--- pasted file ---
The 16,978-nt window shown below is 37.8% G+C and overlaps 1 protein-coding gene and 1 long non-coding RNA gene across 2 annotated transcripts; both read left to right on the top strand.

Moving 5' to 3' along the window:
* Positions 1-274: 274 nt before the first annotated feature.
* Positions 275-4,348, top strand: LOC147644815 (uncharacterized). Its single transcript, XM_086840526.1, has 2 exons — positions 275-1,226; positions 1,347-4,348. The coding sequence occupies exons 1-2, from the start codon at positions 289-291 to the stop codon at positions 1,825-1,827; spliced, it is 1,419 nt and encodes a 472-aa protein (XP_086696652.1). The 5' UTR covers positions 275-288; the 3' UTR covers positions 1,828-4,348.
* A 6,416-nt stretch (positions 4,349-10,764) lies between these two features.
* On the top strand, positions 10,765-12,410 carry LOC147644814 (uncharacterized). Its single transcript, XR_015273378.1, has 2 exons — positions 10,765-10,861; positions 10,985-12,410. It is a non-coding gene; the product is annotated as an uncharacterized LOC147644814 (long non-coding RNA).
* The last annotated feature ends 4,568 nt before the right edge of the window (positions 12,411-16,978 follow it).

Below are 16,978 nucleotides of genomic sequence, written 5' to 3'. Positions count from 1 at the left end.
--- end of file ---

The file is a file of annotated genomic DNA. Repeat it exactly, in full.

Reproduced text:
The 16,978-nt window shown below is 37.8% G+C and overlaps 1 protein-coding gene and 1 long non-coding RNA gene across 2 annotated transcripts; both read left to right on the top strand.

Moving 5' to 3' along the window:
* Positions 1-274: 274 nt before the first annotated feature.
* Positions 275-4,348, top strand: LOC147644815 (uncharacterized). Its single transcript, XM_086840526.1, has 2 exons — positions 275-1,226; positions 1,347-4,348. The coding sequence occupies exons 1-2, from the start codon at positions 289-291 to the stop codon at positions 1,825-1,827; spliced, it is 1,419 nt and encodes a 472-aa protein (XP_086696652.1). The 5' UTR covers positions 275-288; the 3' UTR covers positions 1,828-4,348.
* A 6,416-nt stretch (positions 4,349-10,764) lies between these two features.
* On the top strand, positions 10,765-12,410 carry LOC147644814 (uncharacterized). Its single transcript, XR_015273378.1, has 2 exons — positions 10,765-10,861; positions 10,985-12,410. It is a non-coding gene; the product is annotated as an uncharacterized LOC147644814 (long non-coding RNA).
* The last annotated feature ends 4,568 nt before the right edge of the window (positions 12,411-16,978 follow it).

Below are 16,978 nucleotides of genomic sequence, written 5' to 3'. Positions count from 1 at the left end.